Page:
I don’t use that all the time now. We use a new P.A. system run by the people that do the Doobie Brothers. Actually, Kevin, our engineer on stage and in the studio, changed it. He didn’t want to use it anymore. He was using a different mike and I think it didn’t fit or something. Now I use a regular head on the front with a hole cut in it.

SF: Any special kind of cymbals?

PR: A. Zildjians. I use a 22″ medium ride or sometimes I use a ping. Lenny DiMuzio gave me a dark ride. I love it for the studio because I can mike it really tight without any overring.

SF: Is that the ride cymbal you used on the Tenth album?

PR: Yes. No tape on it at all. It’s clear, distinct and it still has some resonance to it. I also use two 18″ crash cymbals, one medium and one medium-thin. I’ve been using 14″ Quick Beat hi-hats live. They’re a little harsh for me in the studios, so I use New Beats.

SF: Do you deaden your drums in the studio?

PR: Not too much. Except for the bass drum. That’s padded down pretty much. But, the toms are left the same. The snare drum would be a little different depending on whether it needed the metal or wood drum, or that Canasonic head.

SF: Are you still endorsing Gretsch drums?

PR: Yeah. I love the sound of Gretsch drums. I must cheat and say that I’m using a Slingerland snare drum that I’ve had for years and years. It’s that old 5 x 14 with three airholes. I think they call it the Buddy Rich model.

SF: What do the three airholes do?

PR: I never have known, but they always put three airholes in that particular drum. Who knows? It kinda feels good on your leg if you’re wearing shorts.

SF: Do you still practice?

PR: Yeah. I find myself sometimes getting bored. I wanted to go back and get a teacher at home again and just start with my reading again.

SF:Given a choice, who would you study with?

PR: Alan Dawson. I’d still like to may be take some courses at Berklee. But, I still run through a few rudimental exercises before the gig. Paradiddles, doubles, singles, and triplets.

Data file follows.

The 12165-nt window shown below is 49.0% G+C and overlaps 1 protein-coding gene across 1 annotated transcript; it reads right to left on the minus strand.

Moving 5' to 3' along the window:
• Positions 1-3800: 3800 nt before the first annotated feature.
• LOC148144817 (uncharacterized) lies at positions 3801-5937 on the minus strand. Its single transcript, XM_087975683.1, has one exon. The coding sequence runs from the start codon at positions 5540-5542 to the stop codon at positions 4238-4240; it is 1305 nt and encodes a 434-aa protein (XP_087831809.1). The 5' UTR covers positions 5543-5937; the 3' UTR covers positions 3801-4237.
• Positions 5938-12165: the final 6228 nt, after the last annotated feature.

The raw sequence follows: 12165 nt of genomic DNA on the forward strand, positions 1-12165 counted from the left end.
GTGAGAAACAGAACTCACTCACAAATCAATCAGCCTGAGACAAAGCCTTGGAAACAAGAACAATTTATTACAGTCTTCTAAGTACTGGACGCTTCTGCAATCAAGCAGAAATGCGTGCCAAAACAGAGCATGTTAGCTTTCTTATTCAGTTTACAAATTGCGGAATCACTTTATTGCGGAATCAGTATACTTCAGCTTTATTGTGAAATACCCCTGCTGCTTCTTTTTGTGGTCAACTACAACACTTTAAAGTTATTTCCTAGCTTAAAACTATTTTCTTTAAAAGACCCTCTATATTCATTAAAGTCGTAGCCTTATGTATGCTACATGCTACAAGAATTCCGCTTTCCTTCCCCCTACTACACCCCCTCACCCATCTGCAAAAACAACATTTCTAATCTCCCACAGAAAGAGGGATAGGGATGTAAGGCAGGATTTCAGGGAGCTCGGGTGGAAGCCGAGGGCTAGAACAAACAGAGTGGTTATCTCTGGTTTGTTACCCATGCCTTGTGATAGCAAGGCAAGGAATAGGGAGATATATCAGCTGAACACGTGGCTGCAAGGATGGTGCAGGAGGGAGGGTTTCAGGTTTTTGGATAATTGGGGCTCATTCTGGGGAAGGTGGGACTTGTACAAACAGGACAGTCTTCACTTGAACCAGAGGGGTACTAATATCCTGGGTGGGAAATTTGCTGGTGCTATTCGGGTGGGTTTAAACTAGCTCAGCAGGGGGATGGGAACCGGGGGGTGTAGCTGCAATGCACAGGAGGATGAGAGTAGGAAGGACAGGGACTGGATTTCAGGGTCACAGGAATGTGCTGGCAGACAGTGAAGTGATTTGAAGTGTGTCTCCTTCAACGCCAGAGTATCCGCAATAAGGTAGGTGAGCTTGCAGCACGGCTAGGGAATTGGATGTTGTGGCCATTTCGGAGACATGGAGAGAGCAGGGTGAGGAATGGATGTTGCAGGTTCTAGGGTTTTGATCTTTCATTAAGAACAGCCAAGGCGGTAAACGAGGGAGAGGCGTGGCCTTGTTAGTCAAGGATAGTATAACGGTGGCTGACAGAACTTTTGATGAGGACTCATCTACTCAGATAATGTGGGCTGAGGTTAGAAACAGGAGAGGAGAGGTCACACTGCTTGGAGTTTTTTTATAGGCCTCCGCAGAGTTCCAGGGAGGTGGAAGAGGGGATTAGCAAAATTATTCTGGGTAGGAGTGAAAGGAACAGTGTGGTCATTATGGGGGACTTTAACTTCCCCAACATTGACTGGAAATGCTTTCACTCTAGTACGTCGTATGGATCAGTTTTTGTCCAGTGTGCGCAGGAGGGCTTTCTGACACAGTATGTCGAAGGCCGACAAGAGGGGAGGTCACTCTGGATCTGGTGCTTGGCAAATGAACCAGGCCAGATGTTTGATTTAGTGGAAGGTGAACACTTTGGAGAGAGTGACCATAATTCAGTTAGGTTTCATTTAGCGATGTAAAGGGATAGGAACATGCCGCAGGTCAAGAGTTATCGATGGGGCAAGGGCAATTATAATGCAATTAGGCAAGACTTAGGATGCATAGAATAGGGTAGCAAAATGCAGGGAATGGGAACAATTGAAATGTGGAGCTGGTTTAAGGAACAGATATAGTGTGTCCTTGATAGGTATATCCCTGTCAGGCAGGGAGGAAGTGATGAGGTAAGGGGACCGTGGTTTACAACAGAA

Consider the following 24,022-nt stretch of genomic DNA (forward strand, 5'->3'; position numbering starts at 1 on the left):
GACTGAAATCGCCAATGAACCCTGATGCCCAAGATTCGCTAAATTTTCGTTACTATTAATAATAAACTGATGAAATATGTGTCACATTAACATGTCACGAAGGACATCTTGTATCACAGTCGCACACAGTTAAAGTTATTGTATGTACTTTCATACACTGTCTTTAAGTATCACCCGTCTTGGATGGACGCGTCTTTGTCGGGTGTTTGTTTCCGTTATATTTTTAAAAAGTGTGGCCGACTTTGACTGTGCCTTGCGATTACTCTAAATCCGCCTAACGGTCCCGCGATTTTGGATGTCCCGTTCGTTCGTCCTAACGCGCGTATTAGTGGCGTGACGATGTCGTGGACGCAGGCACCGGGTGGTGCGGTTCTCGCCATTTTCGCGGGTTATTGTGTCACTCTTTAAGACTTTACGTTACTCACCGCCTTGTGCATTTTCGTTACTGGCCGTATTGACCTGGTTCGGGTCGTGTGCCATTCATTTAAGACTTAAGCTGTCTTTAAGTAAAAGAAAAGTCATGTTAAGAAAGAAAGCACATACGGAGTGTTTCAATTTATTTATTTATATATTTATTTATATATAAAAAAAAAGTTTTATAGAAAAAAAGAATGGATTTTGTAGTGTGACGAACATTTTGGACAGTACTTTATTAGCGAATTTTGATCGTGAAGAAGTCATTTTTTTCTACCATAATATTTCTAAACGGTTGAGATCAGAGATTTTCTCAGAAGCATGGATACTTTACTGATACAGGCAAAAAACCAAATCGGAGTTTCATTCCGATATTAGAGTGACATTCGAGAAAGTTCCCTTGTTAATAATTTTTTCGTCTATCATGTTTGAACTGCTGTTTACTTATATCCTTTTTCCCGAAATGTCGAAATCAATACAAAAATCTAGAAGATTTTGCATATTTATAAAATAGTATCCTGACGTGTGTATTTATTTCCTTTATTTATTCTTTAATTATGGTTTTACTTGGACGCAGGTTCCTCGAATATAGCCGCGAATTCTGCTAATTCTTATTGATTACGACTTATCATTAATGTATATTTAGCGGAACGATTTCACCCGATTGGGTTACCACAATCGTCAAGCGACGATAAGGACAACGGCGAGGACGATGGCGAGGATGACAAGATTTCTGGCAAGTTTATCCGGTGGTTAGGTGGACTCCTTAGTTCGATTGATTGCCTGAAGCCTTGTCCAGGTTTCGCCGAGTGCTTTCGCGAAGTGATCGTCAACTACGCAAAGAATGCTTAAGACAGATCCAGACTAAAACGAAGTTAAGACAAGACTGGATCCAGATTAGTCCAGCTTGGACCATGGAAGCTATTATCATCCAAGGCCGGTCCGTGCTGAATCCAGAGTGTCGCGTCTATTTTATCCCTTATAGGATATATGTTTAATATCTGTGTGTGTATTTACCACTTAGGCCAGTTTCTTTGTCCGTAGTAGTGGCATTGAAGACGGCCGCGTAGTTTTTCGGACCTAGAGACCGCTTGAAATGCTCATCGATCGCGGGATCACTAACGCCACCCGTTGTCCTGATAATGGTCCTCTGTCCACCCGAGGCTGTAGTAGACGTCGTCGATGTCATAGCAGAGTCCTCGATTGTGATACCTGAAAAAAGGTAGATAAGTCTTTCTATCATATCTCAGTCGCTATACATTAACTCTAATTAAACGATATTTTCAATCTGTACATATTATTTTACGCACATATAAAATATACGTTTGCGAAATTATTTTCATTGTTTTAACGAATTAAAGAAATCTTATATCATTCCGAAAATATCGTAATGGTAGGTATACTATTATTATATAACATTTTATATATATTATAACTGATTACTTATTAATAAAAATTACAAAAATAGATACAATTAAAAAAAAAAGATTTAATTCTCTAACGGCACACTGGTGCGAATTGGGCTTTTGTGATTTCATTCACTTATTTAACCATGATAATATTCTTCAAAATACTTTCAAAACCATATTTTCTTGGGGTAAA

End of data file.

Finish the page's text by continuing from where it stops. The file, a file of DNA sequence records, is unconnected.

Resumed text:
SF: Do you have any favorite stickings that you use?

PR: Yeah. I like to take the 3 paradiddle variations: the single, double and triple, and put them back to back on the drums. I love that. It’ll change each time on each accent and that’s just a good exercise to loosen up with to get your muscles working. I’ll just run around the drumset with singles, 5-stroke rolls and ratamacues. Stuff to loosen up the muscles. Double-stroke rolls, fives, sevens, nines, elevens . . . . just the basic stuff. I take Stick Control on the road. I always keep that around. God, that’s a great book. I just love the first few pages. It’s just amazing. You can stay on just the first page for days. It never ends.
That is the greatest book, really.

SF: Do you find that your fans generally ask the same questions of you?

PR: It used to amaze me. For some reason or another they would just think that I was so much into jazz. I was when I was young, but I don’t know if that really comes across on the records. Maybe I did a few left-hand independent things, or used traditional grip.

SF: Your “sound” does come across as being jazz influenced.

PR: Maybe that’s it. I guess it was just going back to the young days. Usually, those have been the questions from the younger players. They ask me if I was interested in jazz, or if I studied rudiments, or if I apply the rudiments to playing with the band, which I find myself doing a lot of times. Using paradid dles and different things in different phrases. But, it’s not a conscious thing. I’m not sitting there thinking, ‘Okay. Here comes a paradiddle. Here comes a ratamacue.’ I just tell people that you can use the sticking and it’s more convenient sometimes than using a single stroke.

SF: I just had a great idea. How about making a record with two bands like the Marshall Tucker Band and The Allman Brothers at the same time?

PR: Jaimo and I always talk about doing a drum record. I’d love to do that. There’s a lot of guys we’ve been on the road with that we could do that with. It’d be neat to do a Southern drummer record.

SF: Can you tell me about how you work with the bassist; the interaction between bass and drums?

PR: Well, this will be strange. We could talk about Tommy. Up until the time he died we were very close. He would hear things on the drums, because he was a drummer, too. We’d work things out together, kicks and certain phrases. It was just a treat to play with him. He was so musical and energetic on stage. He really drove the band hard. So, I have nothing but good memories of Tommy.